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Strong Bones and Fewer Renal Stones For Astronauts
02.23.12
 
One mm thick sections through the mid frontal plane of the hip, showing regions of evaluation in white superimposed on a false color image of the quantitative computed tomography data. The left hand image shows the cortical region of the femoral neck and the right hand image shows the trabecular bone regions. (NASA) One mm thick sections through the mid frontal plane of the hip, showing regions of evaluation in white superimposed on a false color image of the quantitative computed tomography data. The left hand image shows the cortical region of the femoral neck and the right hand image shows the trabecular bone regions. (NASA)
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Astronaut Wakata displays a bisphosphonate distribution card while aboard the International Space Station. (NASA) Astronaut Wakata displays a bisphosphonate distribution card while aboard the International Space Station. (NASA)
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We learn as kids that taking vitamins and exercising helps us to build strong bones and promotes health. To maintain this practice of good living, we try to eat right, take dietary supplements, and stay active into adulthood. Preserving bone health is of particular interest to astronauts aboard the International Space Station, as the environment of space can sap the strength from their skeleton at an alarming rate.

Typically, humans living in space lose one to two percent of their bone mass per month, even with exercise. To combat this loss, the station crew uses a combination of nutrients and specially designed workout equipment. Meanwhile, scientists run various studies on the station to try to better understand and fight this accelerated deterioration. One such investigation is Bisphosphonates as a Countermeasure to Space Flight Induced Bone Loss, or Bisphosphonates.

The Human Research Program at NASA's Johnson Space Center, along with the Japanese Space Agency, or JAXA, work together on this study to see if the medicine's ability to block the breakdown of bone will help astronauts to retain bone density while on orbit. Seven astronauts from the United States, Canada, and Japan took part in this investigation. Participants ingested one 70 mg alendronate pill per week prior to and during space flight, along with vitamin D supplements and routine workouts. For comparison, the study also includes crew members who use exercise only.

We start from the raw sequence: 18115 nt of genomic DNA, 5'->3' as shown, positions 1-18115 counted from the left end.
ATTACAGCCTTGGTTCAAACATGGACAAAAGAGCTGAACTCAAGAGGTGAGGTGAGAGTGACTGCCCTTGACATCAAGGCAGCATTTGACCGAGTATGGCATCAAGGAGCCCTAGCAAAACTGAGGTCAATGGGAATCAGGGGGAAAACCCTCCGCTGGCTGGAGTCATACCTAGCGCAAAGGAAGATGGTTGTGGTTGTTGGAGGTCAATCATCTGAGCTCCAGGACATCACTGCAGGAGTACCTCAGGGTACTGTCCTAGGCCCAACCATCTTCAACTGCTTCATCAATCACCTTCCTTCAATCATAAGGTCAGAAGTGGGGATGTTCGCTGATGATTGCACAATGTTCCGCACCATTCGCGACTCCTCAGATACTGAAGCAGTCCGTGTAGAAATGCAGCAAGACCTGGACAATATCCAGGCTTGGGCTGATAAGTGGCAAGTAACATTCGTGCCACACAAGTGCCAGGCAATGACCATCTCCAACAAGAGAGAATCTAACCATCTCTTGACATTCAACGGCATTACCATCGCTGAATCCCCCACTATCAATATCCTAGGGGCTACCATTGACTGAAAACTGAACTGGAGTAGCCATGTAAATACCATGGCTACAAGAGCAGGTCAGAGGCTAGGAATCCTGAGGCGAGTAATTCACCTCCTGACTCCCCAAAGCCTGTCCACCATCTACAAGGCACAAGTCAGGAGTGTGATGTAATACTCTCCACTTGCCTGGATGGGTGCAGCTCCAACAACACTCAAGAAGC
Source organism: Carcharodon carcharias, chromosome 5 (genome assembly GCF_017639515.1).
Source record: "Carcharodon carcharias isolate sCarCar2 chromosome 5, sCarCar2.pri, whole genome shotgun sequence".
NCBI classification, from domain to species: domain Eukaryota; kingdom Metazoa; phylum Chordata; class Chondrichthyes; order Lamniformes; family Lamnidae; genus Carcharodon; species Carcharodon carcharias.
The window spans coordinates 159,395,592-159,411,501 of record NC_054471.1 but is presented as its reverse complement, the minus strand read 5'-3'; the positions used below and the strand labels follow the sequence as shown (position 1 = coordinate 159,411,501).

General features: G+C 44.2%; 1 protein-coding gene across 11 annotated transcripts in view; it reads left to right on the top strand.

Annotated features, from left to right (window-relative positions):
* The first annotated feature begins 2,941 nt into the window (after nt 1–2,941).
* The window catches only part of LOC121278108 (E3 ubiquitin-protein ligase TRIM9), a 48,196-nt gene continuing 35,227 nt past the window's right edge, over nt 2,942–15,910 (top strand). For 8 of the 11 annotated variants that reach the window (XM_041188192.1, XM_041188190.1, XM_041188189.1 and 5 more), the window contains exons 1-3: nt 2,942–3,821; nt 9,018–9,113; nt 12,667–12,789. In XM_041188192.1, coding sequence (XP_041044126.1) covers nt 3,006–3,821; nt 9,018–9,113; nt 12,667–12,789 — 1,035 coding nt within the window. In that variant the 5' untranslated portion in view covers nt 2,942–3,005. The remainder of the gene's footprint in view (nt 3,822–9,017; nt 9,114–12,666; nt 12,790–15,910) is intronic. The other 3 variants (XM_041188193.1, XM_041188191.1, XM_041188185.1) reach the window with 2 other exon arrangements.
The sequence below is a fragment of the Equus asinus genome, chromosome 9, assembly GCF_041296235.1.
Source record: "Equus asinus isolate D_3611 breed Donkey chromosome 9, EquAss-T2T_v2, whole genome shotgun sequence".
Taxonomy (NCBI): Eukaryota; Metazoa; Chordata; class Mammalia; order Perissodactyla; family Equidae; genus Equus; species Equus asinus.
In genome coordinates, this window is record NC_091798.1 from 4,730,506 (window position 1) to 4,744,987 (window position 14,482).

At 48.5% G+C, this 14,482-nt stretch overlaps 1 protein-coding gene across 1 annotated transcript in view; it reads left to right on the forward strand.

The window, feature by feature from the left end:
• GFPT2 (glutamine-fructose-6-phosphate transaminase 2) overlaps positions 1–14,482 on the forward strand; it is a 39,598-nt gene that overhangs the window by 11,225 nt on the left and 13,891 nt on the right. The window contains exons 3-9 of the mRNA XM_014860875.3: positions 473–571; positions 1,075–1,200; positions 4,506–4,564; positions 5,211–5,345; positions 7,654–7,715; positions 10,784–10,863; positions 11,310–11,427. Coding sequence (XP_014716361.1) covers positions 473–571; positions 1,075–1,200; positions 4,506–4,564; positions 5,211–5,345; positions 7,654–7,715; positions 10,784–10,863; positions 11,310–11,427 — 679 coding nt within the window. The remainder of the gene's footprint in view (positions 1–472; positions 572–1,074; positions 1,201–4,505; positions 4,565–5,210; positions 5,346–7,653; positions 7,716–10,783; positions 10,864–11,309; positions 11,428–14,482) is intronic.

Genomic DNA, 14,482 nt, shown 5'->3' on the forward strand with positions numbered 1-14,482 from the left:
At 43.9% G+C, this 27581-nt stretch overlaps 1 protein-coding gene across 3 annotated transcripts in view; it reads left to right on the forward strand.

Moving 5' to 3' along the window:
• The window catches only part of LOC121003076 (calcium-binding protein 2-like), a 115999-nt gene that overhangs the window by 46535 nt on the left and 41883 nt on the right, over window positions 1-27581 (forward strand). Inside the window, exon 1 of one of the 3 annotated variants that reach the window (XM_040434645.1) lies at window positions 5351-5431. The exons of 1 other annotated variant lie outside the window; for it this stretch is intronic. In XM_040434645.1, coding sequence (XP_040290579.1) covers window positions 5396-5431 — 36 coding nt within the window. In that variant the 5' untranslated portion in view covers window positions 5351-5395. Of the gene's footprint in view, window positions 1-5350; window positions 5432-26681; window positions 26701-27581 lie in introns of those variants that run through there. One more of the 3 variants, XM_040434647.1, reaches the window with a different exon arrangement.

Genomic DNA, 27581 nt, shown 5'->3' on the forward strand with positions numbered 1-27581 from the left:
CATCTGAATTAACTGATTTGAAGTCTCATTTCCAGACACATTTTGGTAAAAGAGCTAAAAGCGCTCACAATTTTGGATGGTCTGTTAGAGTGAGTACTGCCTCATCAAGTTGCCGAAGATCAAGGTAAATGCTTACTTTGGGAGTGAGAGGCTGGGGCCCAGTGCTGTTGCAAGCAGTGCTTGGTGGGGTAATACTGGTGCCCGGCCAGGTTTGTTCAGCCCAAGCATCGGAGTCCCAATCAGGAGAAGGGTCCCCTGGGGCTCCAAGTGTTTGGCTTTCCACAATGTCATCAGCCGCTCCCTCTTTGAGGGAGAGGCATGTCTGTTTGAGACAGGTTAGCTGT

"Since exercise alone has not been entirely successful in preventing bone loss in astronauts during long duration missions, we hope to determine if a combination of anti-resorptive drugs, in this case oral alendronate, and in-flight exercise will reduce bone loss and renal stone risk." said Adrian LeBlanc, Senior Scientist at Universities Space Research Association in Houston, Texas. "Bisphosphonate medication is used to reduce bone breakdown in osteoporosis patients on Earth. Its use in space was a logical extension, since space flight increases bone breakdown."

Before and after flight, astronauts have their bones scanned using Dual Energy X-ray Densitometry, Quantitative Computed Tomography and Peripheral Quantitative Computed Tomography—methods for detailed medical bone imaging. These scans help to determine and compare bone density. Secondary measurements, such as urine and blood collection and other scans like ultrasound, provide researchers with additional data for analysis.

Another risk associated with bone loss during long-duration space travel is the increased levels of calcium in urine, known as hypercalciuria. As bones break down, the body releases the excess calcium into the excretory system, which leads to the risk of renal or kidney stones. Reducing bone loss also will lower calcium excretion and improve kidney health.

The investigators came up with the idea for this study after running trials of the medication on research subjects here on Earth. The encouraging results prompted them to explore a similar application for use in space. From the bed-rest studies done by the NASA and JAXA teams on Earth, it was shown that bisphosphonates might be useful in preventing the loss of bone mass and the development of kidney stones.

If this flight study shows improved bone health with the addition of bisphosphonates, then the benefits could have a ripple effect for the astronauts and station research. The crew may have more time available to use on different tasks, such as other microgravity investigations, if less exercise were necessary. "In addition, bisphosphonates would be valuable in case exercise equipment fails or the astronaut cannot exercise because of injury or illness," said LeBlanc.

On Earth, the knowledge from this study could aid those suffering bone loss from disuse, such as spinal cord injury patients. This is important, since astronauts may regain bone mass with exercise upon return to Earth, but the elderly are less likely to have the stamina to use workouts to recover what they have lost.

"Medical research on problems caused while traveling between space and Earth, going from no gravity to 1G, has the potential to create new treatments and prevention methods on Earth," said Toshio Matsumoto, Professor and Chair, Department of Medicine and Bioregulatory Science, University of Tokushima Graduate School of Medical Science in Japan, in a recent interview. "Specifically, I think these experiments will become an important information source for medical issues in our aging society to prevent the loss of bones and muscle mass."

According to LeBlanc, initial findings from the investigation are very positive and there are plans to publish the flight study results later this year.

 
 
by Jessica Nimon
International Space Station Program Science Office
NASA's Johnson Space Center